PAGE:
4/24/2005

4-24-05 - 3

4-24-05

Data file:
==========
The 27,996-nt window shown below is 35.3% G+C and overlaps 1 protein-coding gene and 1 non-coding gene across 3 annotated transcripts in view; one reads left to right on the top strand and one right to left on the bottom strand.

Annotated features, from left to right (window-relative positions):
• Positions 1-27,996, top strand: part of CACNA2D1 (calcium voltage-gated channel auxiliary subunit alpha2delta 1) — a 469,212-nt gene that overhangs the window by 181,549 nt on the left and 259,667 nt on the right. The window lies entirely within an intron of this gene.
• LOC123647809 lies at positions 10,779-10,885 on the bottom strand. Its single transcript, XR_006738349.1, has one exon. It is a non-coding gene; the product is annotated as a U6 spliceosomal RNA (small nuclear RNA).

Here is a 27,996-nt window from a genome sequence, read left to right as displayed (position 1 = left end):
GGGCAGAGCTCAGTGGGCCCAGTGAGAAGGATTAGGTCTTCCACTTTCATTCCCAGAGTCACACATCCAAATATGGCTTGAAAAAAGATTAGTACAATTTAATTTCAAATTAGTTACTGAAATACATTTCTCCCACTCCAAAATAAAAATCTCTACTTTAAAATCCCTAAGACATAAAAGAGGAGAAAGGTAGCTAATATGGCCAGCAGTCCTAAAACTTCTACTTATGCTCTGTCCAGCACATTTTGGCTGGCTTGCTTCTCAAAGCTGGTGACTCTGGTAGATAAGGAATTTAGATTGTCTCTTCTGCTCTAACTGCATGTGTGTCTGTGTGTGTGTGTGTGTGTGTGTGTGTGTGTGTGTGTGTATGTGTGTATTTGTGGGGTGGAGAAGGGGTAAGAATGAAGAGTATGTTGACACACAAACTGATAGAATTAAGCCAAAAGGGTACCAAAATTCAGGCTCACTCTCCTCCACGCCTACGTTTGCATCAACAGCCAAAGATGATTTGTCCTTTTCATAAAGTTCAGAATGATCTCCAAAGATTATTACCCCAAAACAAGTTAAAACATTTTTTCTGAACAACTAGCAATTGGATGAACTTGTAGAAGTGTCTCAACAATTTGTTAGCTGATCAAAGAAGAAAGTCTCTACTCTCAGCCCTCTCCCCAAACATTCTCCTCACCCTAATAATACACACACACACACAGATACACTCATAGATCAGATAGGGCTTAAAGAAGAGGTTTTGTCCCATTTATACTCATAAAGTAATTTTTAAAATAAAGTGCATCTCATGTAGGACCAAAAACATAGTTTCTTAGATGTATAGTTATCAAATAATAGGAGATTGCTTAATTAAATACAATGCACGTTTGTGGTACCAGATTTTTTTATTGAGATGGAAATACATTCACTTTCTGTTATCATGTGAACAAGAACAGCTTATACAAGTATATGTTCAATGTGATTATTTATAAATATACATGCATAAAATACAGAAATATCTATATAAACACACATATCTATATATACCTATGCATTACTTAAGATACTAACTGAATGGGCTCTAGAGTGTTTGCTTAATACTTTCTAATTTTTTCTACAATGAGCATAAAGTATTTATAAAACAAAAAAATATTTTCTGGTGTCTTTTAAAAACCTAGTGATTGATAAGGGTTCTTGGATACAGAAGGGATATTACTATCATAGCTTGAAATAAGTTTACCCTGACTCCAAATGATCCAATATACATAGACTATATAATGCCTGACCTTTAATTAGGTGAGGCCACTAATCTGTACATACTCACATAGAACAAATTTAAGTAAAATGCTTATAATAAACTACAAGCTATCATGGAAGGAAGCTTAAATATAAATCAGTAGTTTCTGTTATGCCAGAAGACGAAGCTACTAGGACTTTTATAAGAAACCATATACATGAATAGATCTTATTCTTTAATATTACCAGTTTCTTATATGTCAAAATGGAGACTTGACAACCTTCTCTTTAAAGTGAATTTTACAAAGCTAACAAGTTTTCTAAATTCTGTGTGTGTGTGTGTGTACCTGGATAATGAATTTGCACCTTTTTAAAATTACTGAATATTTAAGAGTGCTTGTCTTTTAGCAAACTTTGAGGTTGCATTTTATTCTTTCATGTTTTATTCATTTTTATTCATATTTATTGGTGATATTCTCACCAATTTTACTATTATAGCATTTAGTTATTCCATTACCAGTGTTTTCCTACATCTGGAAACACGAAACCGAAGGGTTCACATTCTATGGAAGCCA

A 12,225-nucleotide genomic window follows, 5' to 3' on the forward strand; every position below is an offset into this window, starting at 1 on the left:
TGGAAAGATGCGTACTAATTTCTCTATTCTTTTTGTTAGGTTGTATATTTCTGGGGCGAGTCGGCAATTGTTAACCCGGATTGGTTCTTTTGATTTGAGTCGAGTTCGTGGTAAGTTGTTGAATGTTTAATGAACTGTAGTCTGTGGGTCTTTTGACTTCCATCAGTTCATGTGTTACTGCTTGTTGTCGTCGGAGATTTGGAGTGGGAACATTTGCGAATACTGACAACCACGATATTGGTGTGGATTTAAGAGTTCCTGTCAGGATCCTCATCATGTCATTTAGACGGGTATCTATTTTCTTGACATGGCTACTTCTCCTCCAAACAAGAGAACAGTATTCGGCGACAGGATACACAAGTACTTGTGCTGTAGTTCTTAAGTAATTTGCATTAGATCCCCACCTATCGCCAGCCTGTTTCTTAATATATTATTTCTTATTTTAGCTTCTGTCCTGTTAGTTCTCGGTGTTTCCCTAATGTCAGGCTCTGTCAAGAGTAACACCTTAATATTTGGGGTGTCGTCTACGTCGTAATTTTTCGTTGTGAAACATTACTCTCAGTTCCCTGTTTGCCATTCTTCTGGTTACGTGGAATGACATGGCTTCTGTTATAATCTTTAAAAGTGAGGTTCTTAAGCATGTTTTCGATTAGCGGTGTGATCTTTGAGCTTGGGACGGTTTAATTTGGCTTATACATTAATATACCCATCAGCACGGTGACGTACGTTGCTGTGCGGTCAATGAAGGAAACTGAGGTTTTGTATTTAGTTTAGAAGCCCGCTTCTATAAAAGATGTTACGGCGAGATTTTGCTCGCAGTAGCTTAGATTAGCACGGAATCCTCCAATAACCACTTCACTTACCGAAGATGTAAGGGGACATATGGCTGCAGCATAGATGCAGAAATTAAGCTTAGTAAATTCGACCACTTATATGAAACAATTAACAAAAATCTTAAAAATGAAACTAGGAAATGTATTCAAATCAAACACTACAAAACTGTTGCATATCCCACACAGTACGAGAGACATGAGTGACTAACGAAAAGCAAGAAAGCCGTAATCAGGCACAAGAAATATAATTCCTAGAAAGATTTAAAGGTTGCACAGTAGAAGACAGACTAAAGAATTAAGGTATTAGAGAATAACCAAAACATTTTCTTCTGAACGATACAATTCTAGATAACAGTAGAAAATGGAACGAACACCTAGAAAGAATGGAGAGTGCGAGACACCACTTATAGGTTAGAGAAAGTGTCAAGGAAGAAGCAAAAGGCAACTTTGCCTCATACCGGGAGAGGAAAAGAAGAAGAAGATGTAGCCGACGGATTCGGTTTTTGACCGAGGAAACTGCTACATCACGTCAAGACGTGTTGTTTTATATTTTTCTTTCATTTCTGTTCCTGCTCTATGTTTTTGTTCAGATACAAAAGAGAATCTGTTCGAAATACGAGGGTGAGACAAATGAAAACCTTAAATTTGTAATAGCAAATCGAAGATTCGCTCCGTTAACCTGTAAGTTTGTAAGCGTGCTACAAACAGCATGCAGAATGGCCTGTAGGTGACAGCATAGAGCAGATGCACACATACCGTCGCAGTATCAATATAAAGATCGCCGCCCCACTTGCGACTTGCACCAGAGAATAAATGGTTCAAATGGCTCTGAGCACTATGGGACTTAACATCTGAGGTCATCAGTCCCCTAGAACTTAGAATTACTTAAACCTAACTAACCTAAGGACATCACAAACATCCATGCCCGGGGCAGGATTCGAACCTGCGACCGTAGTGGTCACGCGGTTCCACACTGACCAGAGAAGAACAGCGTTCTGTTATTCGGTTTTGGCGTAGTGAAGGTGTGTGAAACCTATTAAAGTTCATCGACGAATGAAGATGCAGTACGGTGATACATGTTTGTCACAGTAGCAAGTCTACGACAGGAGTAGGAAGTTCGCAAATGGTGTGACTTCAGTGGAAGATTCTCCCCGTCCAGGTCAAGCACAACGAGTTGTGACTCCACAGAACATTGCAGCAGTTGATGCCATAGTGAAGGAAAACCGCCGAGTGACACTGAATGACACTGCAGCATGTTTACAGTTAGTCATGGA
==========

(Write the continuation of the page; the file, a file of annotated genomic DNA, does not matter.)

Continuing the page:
There's a big brouhaha locally about the "Dalidilio Marketplace". Basically, it's a developer who wants to build a Target here, and because of the building restrictions in SLO, they have to hold a general vote to get approval. The only real issue in the end for SLO voters is whether you want SLO to grow and become more like a suburb of a big city - if you answer yes, vote yes. One of the most ridiculous things that the politicians are touting to get it passed is how much money it will bring in via sales tax. It's a common argument, but completely flawed. First of all, just by having a Target, people are not going to spend more. People will spend roughly the same amount on consumer goods, they'll just buy at Target instead of other places, the total spending and thus sales tax will be exactly the same. Now, one thing that may happen is the sales tax will go this city instead of neighboring cities with other shopping options, but that's sort of a ridiculous phenomenon too (illogical boundaries of commerce at city borders). The other idea is simply the idea that sales tax is "generating money". Quite the opposite, it's actually taking money AWAY from the community. People are buying goods, which is exchanging currency for assets. Some of that is skimmed for taxes, but also some of it is skimmed for the profits of the Target, which takes that profit and sends it away from the community to its corporate overlords. The whole goal of Target's operation is to take money OUT of the local economy - that's why they're in business and how their shareholders make a profit. Of course the very worst form of this fallacy is with casinos. So many little communities bring in casinos because they will "stimulate the local economy" and provide money for services. Yes, sort of, but really what casinos do is take massive amounts of money from the people and route it to the casino owners and profiteers; the net result is a huge suction of money out of the local economy.

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